Carlos Dominguez wrote a fascinating post on his recent experiences with ‘millennials’ and how they are shaping the future of work. It got me thinking that a consequence of this change in our workforce is the rapid demise of”Generation Text”.For many of us, collaboration technologies have been largely focused on text collaboration- documents, email, IM, even wikis and blogs. We’ve been part of”Generation Text”. But with changes in technology, changes in workforce and the drive to find new frontiers for step-change improvements in productivity, text collaboration is giving way to rich media, in-person collaboration technologies.We’ve spent the last decade plus using web 1.0 technologies to achieve productivity gains by automating humans out of business processes- replacing armies of data entry clerks with web self service applications in finance, HR, support, sales etc. In most cases the really big gains have already been made and now we’re making minor incremental improvements. A key characteristic of the web 2.0 era is that we are gaining productivity by improving the processes that humans must be part of by using technology to scale human interactions. Take Cisco TelePresence for example. By virtualizing in-person meetings, subject matter experts, decision makers at all levels and executives can meet more often, with more people and with less latency than any other means. The productivity gains can be startling. Cisco itself has quantified nearly $60M in productivity gains by using TelePresence. In this challenging economic climate we’re all faced with the need make decisions quickly and to collaborate effectively to execute on those decisions. Many of these decisions involve sensitive, important topics like priorities, investments and strategy where human interaction is a critical element and where the participants are often geographically disperse.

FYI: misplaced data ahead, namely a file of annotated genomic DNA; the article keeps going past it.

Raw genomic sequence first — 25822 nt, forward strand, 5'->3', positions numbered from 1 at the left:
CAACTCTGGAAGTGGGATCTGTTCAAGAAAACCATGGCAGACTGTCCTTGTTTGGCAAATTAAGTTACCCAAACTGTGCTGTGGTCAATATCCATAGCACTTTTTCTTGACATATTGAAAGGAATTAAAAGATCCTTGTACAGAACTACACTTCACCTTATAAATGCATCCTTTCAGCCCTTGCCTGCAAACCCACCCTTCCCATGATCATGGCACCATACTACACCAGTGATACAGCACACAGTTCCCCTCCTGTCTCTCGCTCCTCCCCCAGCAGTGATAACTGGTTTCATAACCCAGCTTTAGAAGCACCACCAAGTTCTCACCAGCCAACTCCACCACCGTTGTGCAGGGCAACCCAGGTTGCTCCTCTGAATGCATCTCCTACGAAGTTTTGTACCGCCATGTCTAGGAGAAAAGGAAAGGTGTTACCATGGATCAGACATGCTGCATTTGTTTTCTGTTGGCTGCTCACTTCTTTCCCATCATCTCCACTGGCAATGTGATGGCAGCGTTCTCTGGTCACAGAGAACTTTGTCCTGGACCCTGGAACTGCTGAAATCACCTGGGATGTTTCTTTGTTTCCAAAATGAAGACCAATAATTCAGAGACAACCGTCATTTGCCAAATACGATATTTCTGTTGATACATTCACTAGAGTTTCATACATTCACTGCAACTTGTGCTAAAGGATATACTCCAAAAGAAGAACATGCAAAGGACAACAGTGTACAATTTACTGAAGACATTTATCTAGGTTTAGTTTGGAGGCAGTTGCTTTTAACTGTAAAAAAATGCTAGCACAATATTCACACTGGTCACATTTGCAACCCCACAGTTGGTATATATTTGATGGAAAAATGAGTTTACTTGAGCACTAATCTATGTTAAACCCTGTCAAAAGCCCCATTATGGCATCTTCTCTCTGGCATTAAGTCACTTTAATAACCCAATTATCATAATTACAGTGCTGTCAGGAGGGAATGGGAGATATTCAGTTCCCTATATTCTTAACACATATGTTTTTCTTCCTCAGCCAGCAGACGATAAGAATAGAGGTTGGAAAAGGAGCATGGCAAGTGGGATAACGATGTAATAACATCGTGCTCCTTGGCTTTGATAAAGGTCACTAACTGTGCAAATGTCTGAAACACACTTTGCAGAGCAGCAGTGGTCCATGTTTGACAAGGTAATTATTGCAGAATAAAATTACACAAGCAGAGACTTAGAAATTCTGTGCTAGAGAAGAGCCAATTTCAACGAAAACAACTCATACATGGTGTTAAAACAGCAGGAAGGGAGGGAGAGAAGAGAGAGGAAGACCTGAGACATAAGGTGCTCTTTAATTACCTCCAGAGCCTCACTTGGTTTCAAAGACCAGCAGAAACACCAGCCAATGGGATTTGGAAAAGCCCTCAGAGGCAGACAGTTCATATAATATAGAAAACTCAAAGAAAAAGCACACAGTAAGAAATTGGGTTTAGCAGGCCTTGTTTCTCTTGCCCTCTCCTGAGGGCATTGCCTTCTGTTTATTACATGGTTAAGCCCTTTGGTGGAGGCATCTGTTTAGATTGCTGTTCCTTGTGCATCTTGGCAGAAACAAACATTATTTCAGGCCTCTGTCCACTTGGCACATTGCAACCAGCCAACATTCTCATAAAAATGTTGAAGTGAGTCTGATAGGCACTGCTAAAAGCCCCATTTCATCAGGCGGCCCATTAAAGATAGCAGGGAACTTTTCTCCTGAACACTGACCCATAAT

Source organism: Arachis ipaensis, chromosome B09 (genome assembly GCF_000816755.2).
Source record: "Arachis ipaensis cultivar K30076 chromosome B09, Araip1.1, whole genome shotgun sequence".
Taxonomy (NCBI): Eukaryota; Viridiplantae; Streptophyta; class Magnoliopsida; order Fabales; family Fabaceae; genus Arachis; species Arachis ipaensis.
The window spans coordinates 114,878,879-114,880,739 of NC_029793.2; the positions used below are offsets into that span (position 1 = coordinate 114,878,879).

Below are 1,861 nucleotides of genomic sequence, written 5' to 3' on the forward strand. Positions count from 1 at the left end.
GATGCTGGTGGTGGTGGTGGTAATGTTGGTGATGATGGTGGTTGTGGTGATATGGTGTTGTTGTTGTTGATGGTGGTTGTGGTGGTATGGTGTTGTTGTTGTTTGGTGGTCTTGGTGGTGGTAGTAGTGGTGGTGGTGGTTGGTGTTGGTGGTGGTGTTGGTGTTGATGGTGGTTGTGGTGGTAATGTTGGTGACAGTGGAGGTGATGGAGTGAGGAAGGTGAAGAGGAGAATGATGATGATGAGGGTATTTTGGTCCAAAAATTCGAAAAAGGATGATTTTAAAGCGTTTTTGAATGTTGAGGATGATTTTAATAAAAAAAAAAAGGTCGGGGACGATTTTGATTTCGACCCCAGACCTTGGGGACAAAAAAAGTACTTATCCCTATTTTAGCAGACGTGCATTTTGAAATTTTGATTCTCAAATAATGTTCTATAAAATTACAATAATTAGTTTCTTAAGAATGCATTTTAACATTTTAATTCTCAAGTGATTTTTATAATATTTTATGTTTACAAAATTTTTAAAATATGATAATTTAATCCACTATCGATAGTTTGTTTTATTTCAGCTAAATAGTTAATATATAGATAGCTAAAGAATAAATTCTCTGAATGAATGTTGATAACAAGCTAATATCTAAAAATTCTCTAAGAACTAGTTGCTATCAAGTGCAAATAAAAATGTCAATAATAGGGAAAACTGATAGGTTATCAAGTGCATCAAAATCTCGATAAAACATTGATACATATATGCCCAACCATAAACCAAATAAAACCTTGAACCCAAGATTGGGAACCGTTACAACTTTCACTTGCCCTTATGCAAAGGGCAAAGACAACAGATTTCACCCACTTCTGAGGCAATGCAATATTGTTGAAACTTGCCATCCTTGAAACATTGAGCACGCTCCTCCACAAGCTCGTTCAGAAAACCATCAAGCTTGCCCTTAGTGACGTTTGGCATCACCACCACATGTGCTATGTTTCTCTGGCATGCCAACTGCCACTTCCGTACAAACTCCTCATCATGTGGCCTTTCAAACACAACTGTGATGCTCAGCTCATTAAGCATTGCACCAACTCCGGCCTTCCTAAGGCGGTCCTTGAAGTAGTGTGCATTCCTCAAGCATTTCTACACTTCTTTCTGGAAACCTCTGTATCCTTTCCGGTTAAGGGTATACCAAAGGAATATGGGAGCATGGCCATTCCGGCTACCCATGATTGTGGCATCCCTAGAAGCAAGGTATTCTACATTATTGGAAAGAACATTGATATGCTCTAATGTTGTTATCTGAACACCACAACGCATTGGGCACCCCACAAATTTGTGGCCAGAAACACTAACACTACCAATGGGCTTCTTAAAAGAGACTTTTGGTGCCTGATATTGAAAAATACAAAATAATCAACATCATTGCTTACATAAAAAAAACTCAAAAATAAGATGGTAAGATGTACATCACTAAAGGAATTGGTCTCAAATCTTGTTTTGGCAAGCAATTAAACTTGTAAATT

Using collaborative video technologies like TelePresence and WebEx can be the difference between thriving and surviving.This is the time for all of us to make the generational shift from Generation Text to Generation Next using collaborative video technologies. David Hsieh, vice president of marketing, Cisco’s Emerging Technologies Group